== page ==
Enron was a fast-rising flash in the pan. Arthur Andersen was old, established, and respected. Together, they were tossed into the pile of fallen icons — gone forevermore, because they lost sight of honor. Then in 2008 we learned that many banks and their Wall Street hucksters were selling bundles of loans that looked good on the outside, but on the inside they were rank with risk. The Ponzi scheme worked for a while, but eventually someone was left holding the bag — the American taxpayer. Do you recall TARP? You should. It cost you $475 Billion — that's with a B.
FAILURES IN EDUCATION
You would think that educators — those responsible for developing our youth — would be above these self-centered, take-care-of-myself behaviors. But not so. The former Chicago Public Schools chief pled guilty to steering "more than $23 million in no-bid contracts from the school system to her previous employers in exchange for kickbacks that would have made her millions of dollars."
In the Atlanta public schools, thirty-five educators and administrators were convicted of racketeering when they conspired to change students' answers on standardized tests in order for the students to get higher scores. The goal was to protect the educators from the consequences of not meeting standards set by the No Child Left Behind Act. The kids were left even further behind as the teachers scrambled to the trough to feed their own needs. Where was the honor? Eventually, there was accountability and the consequences came too.
At a small local high school in North Georgia, thirty-five students were accused of cheating in their online AP US History course — after they were caught sharing answers through their Google accounts. The school superintendent said, "Most students confessed to cheating and know what they did was wrong." Don't you wonder why they did something they knew was wrong? I wonder to what degree they might have been affected by the general loss of honor in our society, and how that might have been expedited by dis-honorable behaviors by high profile leaders and famous performers who seem to get away with a lot — with a wink and a nod.
FAILURES IN HONOR
Honor suffers from Main Street to Pennsylvania Avenue. The story above about top high school students cheating reminds us that honor issues are not just revealed in folks who are "out there." Character and ethical failures are in our neighborhoods, in our homes, and even in us — if we fail to be "on guard." Reflect with me.
An Illinois cop embezzled funds from youth organizations to pay off his mortgage and to pay for adult websites. Rather than face the music, he committed suicide — making it look like he was a murder victim. In my immediate region, I'm aware of an HR manager in a Christian ministry who embezzled money from the funds set aside for medical payments. Two nearby Chamber of Commerce managers — as well as bookkeepers and employees in several other local county offices — have gone to jail for embezzlement. In every case these were solid citizens from good families.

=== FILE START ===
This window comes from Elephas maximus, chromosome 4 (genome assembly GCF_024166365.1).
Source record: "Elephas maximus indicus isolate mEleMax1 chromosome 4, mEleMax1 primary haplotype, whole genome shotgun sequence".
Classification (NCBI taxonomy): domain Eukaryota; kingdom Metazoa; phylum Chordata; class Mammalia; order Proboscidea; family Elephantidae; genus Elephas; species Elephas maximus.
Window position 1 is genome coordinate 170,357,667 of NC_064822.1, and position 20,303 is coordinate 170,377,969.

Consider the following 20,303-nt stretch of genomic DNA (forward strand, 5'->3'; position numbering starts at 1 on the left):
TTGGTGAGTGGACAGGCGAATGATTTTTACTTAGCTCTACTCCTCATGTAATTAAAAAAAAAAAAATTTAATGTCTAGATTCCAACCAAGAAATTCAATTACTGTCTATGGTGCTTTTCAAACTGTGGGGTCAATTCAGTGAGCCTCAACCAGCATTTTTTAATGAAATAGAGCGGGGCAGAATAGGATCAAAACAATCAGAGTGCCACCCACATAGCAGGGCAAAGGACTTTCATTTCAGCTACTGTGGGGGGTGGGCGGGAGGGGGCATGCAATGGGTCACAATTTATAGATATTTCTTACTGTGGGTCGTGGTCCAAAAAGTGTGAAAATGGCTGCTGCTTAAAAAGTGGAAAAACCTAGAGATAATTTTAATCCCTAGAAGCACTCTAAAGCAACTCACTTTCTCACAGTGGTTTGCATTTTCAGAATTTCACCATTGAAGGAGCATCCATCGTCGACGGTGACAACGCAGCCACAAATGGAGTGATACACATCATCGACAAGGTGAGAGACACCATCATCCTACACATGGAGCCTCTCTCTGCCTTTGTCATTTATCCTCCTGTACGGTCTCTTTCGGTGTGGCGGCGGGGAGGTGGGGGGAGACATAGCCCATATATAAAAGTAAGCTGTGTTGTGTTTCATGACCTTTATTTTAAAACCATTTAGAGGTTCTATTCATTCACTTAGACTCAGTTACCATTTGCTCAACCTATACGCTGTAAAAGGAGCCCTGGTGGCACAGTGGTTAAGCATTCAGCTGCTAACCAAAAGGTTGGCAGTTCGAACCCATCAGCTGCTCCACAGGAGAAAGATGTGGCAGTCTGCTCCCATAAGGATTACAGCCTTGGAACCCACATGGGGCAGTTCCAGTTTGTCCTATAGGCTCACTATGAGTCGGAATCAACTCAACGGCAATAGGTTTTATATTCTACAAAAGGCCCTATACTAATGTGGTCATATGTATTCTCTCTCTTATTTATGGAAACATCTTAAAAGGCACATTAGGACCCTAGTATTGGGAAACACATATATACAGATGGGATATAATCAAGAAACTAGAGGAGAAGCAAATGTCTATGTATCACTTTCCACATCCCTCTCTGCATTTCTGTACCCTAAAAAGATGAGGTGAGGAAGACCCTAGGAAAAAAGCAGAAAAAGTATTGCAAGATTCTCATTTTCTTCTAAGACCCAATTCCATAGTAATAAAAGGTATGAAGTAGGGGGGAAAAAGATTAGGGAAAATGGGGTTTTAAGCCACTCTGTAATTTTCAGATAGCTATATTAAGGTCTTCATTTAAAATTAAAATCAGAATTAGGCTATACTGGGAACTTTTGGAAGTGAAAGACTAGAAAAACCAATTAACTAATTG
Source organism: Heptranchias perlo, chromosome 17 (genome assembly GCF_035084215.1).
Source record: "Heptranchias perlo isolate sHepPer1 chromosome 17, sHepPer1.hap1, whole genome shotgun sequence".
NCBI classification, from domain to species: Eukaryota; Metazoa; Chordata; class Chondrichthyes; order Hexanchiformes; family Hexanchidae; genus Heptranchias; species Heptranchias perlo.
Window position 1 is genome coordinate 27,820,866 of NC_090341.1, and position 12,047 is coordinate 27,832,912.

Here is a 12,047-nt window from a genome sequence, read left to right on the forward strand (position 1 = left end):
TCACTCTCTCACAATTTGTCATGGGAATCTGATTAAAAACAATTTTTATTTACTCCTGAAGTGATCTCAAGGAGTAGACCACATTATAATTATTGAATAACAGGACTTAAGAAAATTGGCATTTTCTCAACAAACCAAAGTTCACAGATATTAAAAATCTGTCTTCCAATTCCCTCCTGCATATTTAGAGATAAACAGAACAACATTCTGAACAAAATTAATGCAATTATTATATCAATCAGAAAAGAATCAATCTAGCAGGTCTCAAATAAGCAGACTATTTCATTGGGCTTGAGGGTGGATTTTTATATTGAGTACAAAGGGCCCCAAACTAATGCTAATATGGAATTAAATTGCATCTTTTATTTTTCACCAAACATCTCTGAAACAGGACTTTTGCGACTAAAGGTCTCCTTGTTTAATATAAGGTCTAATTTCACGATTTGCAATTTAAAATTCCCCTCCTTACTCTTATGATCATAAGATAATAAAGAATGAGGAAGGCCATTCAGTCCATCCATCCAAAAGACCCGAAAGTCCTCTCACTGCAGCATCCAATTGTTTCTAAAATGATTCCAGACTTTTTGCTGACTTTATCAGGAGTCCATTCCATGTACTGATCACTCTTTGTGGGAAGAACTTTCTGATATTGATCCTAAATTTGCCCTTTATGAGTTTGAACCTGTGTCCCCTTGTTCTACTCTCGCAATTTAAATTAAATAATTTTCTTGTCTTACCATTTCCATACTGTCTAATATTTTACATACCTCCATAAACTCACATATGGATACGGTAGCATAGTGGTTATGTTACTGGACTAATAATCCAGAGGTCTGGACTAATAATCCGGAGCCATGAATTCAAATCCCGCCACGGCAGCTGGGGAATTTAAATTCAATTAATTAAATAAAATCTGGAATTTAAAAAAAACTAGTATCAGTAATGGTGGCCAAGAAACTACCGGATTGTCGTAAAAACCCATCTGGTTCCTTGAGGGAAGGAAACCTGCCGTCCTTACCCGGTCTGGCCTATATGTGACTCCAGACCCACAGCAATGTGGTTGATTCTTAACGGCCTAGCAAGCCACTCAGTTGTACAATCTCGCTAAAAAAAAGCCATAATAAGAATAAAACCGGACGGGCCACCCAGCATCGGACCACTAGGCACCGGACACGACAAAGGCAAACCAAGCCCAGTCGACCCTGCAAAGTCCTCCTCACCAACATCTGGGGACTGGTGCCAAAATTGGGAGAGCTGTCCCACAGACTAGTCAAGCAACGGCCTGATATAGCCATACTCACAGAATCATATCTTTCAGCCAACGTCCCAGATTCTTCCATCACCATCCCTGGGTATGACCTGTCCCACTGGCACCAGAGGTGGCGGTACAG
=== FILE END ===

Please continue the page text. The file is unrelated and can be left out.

Last year I was in San Antonio to speak for a client's event. When I checked into the hotel, the headlines of the local paper proclaimed: "Lawyer pleads guilty to bribing state court judge." That was an eye opener, but it didn't stop there. In the first section of the paper I counted stories of twelve different ethical violations. While writing this chapter, the campus pastor at a large local church resigned, confessing years of adultery, leaving a disappointed congregation and more importantly a shattered life for his wife and three children.
In David's time they wanted kings. Today in our country, we have presidents, governors and mayors — but not much else has changed. If we assume that our top public servants' track record of honor is replicated in the culture, we can estimate the magnitude of the problem. In my lifetime I've seen President Nixon resign in the face of impeachment for Watergate and its cover-up. President Clinton was impeached by the House of Representatives for perjury and obstruction of justice. There have been apparent ethical scandals in several of the other administrationa from both political parties.
Excerpted from Engage with Honor by Lee Ellis, Anne Alexander. Copyright © 2016 Lee Ellis. Excerpted by permission of FreedomStar Media.
All rights reserved. No part of this excerpt may be reproduced or reprinted without permission in writing from the publisher.
Excerpts are provided by Dial-A-Book Inc. solely for the personal use of visitors to this web site.
Table of Contents
Section 1 The Struggle for Honor 7
Chapter 1 Critical Failures in Honor 11
Chapter 2 Battling for Honor and Accountability 25
Chapter 3 Building a Culture of Accountability 39
Section 2 The Courageous Accountability Model 57
Chapter 4 The Core of Leadership: Character, Culture, Commitment 63
Chapter 5 Clarity Begins with the Leader 77
Chapter 6 Connect: Know Yourself-Know Your People 97
Chapter 7 Connect with the Heart 113
Chapter 8 Develop a Mindset for Collaboration 131
Chapter 9 Collaborate-Learn to Engage 147
Chapter 10 Closeout: Celebrate (or Confront) and Critique 167
Chapter 11 Troubleshooting Accountability-Tips and FAQs 183
Foot Stompers 197
About the Author 233